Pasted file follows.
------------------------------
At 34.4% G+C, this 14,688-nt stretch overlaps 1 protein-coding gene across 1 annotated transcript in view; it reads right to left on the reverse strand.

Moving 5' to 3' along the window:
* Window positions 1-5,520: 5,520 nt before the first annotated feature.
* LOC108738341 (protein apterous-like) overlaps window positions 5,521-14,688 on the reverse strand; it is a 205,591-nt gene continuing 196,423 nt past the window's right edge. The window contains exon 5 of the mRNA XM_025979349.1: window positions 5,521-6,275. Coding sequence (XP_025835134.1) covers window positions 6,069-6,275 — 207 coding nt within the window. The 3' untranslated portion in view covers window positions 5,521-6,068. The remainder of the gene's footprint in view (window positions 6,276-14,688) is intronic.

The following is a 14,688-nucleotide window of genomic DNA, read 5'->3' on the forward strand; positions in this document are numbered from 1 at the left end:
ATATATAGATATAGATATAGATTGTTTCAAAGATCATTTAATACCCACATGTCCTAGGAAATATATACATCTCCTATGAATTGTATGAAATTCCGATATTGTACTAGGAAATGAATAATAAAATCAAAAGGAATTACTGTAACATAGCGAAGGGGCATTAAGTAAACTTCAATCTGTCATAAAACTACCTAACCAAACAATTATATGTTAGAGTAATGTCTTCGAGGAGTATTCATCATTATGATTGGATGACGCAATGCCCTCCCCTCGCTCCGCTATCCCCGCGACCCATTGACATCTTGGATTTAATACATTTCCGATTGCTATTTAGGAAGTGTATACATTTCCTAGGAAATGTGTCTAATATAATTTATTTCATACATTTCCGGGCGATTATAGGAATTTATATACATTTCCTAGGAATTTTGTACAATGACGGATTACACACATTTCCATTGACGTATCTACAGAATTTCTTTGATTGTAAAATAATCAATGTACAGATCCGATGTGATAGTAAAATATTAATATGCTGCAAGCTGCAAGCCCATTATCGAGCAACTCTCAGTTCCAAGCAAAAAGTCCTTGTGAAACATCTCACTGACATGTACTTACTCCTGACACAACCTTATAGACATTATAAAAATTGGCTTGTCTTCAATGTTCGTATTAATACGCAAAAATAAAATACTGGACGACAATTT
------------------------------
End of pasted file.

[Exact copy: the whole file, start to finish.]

At 34.4% G+C, this 14,688-nt stretch overlaps 1 protein-coding gene across 1 annotated transcript in view; it reads right to left on the reverse strand.

Moving 5' to 3' along the window:
* Window positions 1-5,520: 5,520 nt before the first annotated feature.
* LOC108738341 (protein apterous-like) overlaps window positions 5,521-14,688 on the reverse strand; it is a 205,591-nt gene continuing 196,423 nt past the window's right edge. The window contains exon 5 of the mRNA XM_025979349.1: window positions 5,521-6,275. Coding sequence (XP_025835134.1) covers window positions 6,069-6,275 — 207 coding nt within the window. The 3' untranslated portion in view covers window positions 5,521-6,068. The remainder of the gene's footprint in view (window positions 6,276-14,688) is intronic.

The following is a 14,688-nucleotide window of genomic DNA, read 5'->3' on the forward strand; positions in this document are numbered from 1 at the left end:
ATATATAGATATAGATATAGATTGTTTCAAAGATCATTTAATACCCACATGTCCTAGGAAATATATACATCTCCTATGAATTGTATGAAATTCCGATATTGTACTAGGAAATGAATAATAAAATCAAAAGGAATTACTGTAACATAGCGAAGGGGCATTAAGTAAACTTCAATCTGTCATAAAACTACCTAACCAAACAATTATATGTTAGAGTAATGTCTTCGAGGAGTATTCATCATTATGATTGGATGACGCAATGCCCTCCCCTCGCTCCGCTATCCCCGCGACCCATTGACATCTTGGATTTAATACATTTCCGATTGCTATTTAGGAAGTGTATACATTTCCTAGGAAATGTGTCTAATATAATTTATTTCATACATTTCCGGGCGATTATAGGAATTTATATACATTTCCTAGGAATTTTGTACAATGACGGATTACACACATTTCCATTGACGTATCTACAGAATTTCTTTGATTGTAAAATAATCAATGTACAGATCCGATGTGATAGTAAAATATTAATATGCTGCAAGCTGCAAGCCCATTATCGAGCAACTCTCAGTTCCAAGCAAAAAGTCCTTGTGAAACATCTCACTGACATGTACTTACTCCTGACACAACCTTATAGACATTATAAAAATTGGCTTGTCTTCAATGTTCGTATTAATACGCAAAAATAAAATACTGGACGACAATTT